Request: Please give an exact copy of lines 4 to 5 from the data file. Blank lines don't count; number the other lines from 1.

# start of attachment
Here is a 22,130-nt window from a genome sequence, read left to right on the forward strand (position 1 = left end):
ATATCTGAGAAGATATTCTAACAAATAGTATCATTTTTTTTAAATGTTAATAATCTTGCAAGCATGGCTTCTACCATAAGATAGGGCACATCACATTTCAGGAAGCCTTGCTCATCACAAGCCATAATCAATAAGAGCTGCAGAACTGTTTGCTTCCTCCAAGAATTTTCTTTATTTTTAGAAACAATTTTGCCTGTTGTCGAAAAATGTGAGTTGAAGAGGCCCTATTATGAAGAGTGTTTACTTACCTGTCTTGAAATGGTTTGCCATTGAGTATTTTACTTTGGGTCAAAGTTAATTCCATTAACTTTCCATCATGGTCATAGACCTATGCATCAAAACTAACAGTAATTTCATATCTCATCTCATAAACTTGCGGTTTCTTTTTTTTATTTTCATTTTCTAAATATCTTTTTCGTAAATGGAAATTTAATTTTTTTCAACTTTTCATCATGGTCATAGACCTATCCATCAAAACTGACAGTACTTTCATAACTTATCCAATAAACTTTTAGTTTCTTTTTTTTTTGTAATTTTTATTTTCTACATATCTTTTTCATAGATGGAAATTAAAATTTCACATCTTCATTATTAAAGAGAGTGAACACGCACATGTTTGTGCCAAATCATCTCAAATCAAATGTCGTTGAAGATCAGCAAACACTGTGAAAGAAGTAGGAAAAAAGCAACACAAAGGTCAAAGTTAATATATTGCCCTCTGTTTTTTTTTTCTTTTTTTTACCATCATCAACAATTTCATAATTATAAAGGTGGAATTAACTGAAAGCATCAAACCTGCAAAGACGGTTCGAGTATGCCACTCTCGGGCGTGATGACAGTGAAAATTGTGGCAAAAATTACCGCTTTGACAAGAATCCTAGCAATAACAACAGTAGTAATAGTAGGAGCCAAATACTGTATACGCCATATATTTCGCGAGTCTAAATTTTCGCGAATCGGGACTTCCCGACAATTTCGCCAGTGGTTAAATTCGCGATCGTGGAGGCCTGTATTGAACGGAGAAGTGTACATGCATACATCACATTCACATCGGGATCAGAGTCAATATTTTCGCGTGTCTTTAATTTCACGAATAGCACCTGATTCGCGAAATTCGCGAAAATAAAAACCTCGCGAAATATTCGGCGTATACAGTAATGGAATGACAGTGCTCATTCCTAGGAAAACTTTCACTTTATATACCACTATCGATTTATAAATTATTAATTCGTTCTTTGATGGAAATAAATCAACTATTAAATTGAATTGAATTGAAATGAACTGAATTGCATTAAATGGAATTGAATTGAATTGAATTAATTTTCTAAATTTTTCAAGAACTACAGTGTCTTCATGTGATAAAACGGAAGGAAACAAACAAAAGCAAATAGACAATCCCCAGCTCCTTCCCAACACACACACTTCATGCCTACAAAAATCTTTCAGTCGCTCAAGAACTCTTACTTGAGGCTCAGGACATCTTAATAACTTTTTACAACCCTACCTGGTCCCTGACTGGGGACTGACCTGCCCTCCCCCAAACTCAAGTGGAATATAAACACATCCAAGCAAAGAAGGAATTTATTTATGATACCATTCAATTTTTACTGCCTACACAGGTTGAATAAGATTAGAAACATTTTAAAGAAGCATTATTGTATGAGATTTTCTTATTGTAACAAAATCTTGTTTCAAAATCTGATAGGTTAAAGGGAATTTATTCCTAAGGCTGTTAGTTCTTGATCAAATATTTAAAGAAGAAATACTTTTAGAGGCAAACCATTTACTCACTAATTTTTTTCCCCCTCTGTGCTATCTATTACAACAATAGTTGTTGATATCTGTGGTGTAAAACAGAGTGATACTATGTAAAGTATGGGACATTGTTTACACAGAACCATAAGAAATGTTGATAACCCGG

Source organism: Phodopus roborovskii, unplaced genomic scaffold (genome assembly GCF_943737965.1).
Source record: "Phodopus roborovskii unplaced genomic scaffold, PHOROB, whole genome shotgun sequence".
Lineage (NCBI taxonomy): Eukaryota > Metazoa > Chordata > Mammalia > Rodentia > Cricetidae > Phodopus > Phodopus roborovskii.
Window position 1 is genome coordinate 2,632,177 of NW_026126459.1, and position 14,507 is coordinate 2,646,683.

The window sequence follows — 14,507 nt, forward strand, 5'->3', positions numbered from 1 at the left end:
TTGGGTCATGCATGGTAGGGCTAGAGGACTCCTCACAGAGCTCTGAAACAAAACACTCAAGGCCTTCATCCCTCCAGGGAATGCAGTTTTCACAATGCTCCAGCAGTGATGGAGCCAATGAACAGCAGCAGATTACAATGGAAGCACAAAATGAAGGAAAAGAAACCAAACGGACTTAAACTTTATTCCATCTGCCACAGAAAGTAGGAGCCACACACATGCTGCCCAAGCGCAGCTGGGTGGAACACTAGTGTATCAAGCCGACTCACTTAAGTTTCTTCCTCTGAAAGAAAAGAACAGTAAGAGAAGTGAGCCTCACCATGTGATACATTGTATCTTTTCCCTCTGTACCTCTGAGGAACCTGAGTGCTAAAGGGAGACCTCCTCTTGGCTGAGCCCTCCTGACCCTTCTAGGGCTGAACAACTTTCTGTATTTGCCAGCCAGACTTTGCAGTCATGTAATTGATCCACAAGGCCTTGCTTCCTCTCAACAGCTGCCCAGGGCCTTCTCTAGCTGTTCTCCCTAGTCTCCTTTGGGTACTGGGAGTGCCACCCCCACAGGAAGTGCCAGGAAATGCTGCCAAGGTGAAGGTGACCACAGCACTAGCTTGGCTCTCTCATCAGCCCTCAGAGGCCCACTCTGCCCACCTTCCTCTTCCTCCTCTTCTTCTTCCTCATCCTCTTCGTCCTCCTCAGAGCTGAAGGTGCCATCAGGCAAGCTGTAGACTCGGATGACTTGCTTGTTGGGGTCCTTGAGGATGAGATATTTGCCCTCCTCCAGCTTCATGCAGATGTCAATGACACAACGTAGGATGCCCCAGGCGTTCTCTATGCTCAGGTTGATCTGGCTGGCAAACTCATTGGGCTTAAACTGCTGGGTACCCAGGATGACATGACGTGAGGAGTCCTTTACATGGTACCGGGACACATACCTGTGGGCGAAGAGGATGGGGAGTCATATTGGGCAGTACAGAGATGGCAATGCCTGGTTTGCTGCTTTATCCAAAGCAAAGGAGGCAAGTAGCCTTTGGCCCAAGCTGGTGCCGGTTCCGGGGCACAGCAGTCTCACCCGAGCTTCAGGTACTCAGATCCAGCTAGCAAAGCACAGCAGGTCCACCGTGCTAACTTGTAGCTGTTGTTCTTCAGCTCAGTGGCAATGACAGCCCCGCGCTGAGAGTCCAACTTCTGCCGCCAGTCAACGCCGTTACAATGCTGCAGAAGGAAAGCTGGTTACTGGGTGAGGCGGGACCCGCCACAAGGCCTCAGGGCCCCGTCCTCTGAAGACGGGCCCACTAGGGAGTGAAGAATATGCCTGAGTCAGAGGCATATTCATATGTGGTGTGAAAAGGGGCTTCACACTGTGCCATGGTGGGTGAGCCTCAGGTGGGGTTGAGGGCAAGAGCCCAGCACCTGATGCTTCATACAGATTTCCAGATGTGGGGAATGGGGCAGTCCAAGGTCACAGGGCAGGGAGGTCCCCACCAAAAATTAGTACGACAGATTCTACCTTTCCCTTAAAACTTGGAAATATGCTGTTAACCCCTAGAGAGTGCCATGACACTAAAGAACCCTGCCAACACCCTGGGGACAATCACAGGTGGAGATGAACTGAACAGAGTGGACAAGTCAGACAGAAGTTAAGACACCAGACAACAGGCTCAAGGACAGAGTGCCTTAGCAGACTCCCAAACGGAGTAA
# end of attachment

Source record: "Phodopus roborovskii unplaced genomic scaffold, PHOROB, whole genome shotgun sequence".
Lineage (NCBI taxonomy): Eukaryota > Metazoa > Chordata > Mammalia > Rodentia > Cricetidae > Phodopus > Phodopus roborovskii.